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PI crisis continues despite reform pledge, surveyors warn

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The Australian Institute of Building Surveyors (AIBS) says ministers have failed to address the immediate professional indemnity (PI) insurance crisis, focusing instead on long-term reform.

Despite “encouraging signs” on building regulation improvements at last week’s Building Ministers’ Forum in Sydney, AIBS CEO Brett Mace says “nothing arising from the meeting will give comfort to building surveyors and other industry professionals faced with unworkable PI insurance policies right now”.

The scale of combustible cladding and other defects on buildings across the country has forced insurers to walk away from, or introduce exclusions to, PI cover for surveyors and certifiers, sparking fears that the construction industry could grind to a halt.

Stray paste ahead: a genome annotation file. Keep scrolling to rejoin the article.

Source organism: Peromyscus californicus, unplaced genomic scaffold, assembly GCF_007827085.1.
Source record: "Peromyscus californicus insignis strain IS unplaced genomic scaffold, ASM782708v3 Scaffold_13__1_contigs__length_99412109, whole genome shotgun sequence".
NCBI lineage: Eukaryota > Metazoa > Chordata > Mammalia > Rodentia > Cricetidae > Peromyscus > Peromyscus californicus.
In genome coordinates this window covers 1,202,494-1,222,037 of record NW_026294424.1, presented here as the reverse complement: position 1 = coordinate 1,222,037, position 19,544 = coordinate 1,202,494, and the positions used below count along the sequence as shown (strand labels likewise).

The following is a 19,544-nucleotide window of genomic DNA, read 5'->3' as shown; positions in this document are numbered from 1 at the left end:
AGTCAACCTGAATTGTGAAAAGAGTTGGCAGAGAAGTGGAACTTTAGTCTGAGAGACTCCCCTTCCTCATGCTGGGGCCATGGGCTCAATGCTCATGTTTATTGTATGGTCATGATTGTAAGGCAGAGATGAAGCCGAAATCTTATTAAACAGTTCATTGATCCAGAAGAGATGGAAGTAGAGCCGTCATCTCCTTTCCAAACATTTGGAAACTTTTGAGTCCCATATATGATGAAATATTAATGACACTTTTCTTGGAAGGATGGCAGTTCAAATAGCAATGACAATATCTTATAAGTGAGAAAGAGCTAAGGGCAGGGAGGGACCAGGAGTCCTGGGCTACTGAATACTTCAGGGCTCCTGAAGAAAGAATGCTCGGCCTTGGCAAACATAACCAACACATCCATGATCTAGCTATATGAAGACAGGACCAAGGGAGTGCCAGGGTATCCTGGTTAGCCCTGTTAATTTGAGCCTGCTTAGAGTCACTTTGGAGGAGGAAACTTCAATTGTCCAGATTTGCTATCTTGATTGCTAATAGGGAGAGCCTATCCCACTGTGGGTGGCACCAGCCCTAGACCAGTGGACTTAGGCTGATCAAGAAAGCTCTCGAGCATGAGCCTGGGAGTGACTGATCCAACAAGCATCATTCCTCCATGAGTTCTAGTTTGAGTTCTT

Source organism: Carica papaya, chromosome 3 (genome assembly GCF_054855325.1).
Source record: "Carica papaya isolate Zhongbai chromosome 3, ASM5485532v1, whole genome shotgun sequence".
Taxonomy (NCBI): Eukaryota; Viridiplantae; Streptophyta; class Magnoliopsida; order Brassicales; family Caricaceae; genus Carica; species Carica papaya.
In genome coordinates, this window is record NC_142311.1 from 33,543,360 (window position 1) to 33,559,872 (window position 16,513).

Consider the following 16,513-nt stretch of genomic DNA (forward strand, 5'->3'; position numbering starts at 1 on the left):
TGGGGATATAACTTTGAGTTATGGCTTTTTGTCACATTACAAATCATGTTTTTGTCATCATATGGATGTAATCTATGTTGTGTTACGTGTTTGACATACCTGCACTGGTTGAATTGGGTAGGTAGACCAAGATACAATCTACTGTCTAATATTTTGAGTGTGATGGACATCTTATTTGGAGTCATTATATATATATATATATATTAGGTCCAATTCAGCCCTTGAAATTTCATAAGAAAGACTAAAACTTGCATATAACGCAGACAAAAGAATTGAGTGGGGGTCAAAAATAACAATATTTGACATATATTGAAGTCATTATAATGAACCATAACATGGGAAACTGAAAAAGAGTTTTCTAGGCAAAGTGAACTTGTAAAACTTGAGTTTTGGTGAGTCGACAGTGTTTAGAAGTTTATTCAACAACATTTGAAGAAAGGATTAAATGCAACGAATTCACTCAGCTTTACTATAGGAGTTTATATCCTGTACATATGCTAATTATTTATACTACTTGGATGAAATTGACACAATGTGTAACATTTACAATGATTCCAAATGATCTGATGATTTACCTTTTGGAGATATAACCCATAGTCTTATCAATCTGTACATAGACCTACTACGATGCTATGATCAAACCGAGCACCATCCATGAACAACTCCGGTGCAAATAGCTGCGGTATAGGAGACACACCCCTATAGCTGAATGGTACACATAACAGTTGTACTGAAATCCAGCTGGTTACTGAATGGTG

In an indication of the severe impact the crisis is having on individuals and their wellbeing, Mr Mace gives details of depression and suicide prevention charities at the end of his statement.

“We know members are faced with huge increases in insurance premiums, massive increases in excesses, reduced cover and exclusions,” he said.

“At the same time, there is a steep increase in claims against building surveyors regardless of whether they are directly responsible or simply being joined in disputes and targeted because they hold insurance.

“This is not sustainable. If the insurance industry cannot guarantee some relief in the immediate future, then the outlook for the profession is grim and there is significant risk of severe impact to the industry.”

As previously reported by insuranceNEWS.com.au, the Insurance Council of Australia has warned that insurers will not be able to jump back into the market on the back of government promises.

The industry will need to first “see action, and see it having a real impact”.

“The ministers have taken a very big risk by only looking at the longer term and failing to address the current issues,” Mr Mace said.

“The ministers are now on notice and will have to stand accountable if the industry fails in the next 12 months.”